Managing reusable blocks

I love reusable blocks! OK, right now everyone is talking about “(Block) Patterns” and they will be amazing. But many still don’t know about reusable blocks or just don’t know, why they are so useful.

What is a reusable block

Well, as the name indicates, it’s a block that can be reused. Anywhere. And as such a block can also be a group block, a resuable block can make a whole set of block reusable. Once you have created/converted one, you can use the same “content” on multiple posts, pages or other post types. In the future also in widgets and any other “block enabled areas”.

But how do you find a reusable block? The easiest way is by clicking on any “Add Block” button (the squares buttons with the plus sign) and then searching for the name or scrolling all the way down:

Screenshot after clicking the "Add Block" button in the top left corner showing the list of available blocks with the custom reusable block at the end of the list.

You can also use the “Search for a block” using the name of the reusable block (in our example “Contact”) or by using the “forward slash search” to quickly find it. New to this view is also the “Manage all reusable block” link at the end, which could previously be found in the “More tools & option” view:

Screenshot of the "More tools & options", reachable by the three vertical dots in the top right corner..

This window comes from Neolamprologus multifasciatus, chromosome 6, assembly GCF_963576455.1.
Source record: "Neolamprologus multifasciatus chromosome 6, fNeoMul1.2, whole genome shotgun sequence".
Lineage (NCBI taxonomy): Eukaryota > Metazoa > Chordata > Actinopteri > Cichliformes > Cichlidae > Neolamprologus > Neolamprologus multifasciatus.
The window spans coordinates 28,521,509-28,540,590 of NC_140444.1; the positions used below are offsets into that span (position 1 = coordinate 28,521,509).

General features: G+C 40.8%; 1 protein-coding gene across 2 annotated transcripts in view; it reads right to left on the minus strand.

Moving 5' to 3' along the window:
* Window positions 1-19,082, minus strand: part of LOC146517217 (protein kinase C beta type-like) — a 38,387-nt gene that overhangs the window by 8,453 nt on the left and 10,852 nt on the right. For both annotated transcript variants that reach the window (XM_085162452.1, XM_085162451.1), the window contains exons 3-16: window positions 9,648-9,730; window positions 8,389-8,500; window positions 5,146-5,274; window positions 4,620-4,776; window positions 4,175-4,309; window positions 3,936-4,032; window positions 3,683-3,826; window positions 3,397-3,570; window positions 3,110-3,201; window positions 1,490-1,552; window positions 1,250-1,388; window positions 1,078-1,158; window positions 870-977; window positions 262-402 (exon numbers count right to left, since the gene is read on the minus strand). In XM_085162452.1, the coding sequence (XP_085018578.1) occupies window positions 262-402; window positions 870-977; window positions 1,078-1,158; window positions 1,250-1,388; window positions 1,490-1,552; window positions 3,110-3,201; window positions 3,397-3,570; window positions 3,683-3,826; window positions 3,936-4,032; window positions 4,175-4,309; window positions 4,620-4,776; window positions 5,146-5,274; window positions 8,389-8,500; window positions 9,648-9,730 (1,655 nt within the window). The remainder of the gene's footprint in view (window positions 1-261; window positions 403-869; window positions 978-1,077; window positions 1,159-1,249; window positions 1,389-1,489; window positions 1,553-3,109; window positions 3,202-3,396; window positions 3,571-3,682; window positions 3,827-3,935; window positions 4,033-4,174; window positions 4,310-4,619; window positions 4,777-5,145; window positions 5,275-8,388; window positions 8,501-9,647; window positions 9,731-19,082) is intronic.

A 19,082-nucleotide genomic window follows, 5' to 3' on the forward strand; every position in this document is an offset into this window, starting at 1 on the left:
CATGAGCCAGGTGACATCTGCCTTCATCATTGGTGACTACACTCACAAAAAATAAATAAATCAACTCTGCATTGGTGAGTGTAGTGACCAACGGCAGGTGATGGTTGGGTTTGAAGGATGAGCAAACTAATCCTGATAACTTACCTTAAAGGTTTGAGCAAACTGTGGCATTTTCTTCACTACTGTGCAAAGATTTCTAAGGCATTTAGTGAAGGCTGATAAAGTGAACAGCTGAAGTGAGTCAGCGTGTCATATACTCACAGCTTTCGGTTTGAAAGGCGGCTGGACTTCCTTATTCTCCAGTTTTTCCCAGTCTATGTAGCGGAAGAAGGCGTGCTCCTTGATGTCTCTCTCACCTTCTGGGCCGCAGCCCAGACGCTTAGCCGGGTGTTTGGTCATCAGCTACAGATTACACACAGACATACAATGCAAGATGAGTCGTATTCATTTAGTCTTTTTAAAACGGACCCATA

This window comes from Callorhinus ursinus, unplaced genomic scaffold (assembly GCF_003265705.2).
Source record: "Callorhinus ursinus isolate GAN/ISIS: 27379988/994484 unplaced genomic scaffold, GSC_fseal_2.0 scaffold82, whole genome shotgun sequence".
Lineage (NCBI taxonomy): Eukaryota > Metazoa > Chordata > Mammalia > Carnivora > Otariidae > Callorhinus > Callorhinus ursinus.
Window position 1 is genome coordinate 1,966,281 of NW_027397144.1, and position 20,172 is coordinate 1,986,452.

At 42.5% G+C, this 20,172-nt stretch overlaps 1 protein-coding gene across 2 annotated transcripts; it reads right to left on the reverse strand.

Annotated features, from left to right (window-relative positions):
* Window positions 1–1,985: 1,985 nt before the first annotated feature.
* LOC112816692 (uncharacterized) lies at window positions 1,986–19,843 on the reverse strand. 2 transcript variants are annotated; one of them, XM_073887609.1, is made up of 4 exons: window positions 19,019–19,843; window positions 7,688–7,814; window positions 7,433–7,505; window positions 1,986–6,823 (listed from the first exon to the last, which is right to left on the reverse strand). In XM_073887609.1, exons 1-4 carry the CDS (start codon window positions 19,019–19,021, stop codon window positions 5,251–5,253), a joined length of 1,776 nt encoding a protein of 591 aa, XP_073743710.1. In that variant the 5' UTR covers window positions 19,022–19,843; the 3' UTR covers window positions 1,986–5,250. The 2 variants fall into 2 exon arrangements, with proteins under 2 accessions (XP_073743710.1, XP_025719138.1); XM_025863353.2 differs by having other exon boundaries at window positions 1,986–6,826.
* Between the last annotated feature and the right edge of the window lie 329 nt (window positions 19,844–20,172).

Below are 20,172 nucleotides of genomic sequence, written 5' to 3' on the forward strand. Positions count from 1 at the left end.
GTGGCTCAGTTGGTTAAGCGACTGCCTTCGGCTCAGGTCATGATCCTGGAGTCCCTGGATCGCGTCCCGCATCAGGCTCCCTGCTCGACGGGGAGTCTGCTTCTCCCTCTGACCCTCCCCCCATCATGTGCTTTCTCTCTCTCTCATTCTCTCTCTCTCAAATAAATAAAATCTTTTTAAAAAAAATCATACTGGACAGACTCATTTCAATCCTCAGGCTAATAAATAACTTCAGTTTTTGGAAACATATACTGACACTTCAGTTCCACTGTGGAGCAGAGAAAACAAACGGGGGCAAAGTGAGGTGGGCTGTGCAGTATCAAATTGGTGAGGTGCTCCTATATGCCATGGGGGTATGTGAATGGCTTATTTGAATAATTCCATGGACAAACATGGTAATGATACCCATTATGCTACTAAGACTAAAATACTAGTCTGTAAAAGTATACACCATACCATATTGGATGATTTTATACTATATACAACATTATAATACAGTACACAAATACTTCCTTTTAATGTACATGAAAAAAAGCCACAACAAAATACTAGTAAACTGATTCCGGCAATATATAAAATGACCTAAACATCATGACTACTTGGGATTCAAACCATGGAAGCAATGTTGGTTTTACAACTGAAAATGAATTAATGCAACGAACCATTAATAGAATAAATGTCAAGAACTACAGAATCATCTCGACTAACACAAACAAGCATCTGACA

When you click on one of the links, you will be redirected to the “Blocks” overview.

Managing the blocks

The list of block look very much like the listing of any othter post type. Well, that’s not really a big surprise, as reusable blocks are saved as a post type wp_block in the database.

Screenshot of the "Blocks" listing in the backend.

From the management list you can choose “Edit” on an existing block which will open up the block editor where you can change the block and save it. You can also click on “Add new” which will allow you to create a new reusable block without the new to create a regular one in a post or page and then converting them into a reusable block.

But maybe the two most handy things you can to from here is using the “Export as JSON” for individual block or the “Import from JSON”. With these tools, you can simply migrate reusable blocks from one WordPress installation to another.

Bonus

If you pay attention to the last screenshot, you might have recognized that “Blocks” link in the “Tools” section. This would usually not be there. If you navigate to the listing using one of the links, you will end up being “nowhere”. This listing is hidden and you can’t reach it using the left navigation. Before the two links were put to those places, it was even harder to find that listing. That’s why I wrote a small helper plugin adding the “Blocks” link shown in the last screenshot to the “Tools” section. This made it a lot easier for the client to find that list. If you want to add this link yourself, simply download the plugin from GIST and install it.

Conclusion

Even if reusable blocks might not be used as much when we are able to use the new “Patterns”, there are still usecases when we might want to have “synchronized content” on our sites. Knowing how to get out the most of those blocks and where to find them makes working with them a lot easier.

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Bernhard is a full time web developer who likes to write WordPress plugins in his free time and is an active member of the WP Meetups in Berlin and Potsdam.

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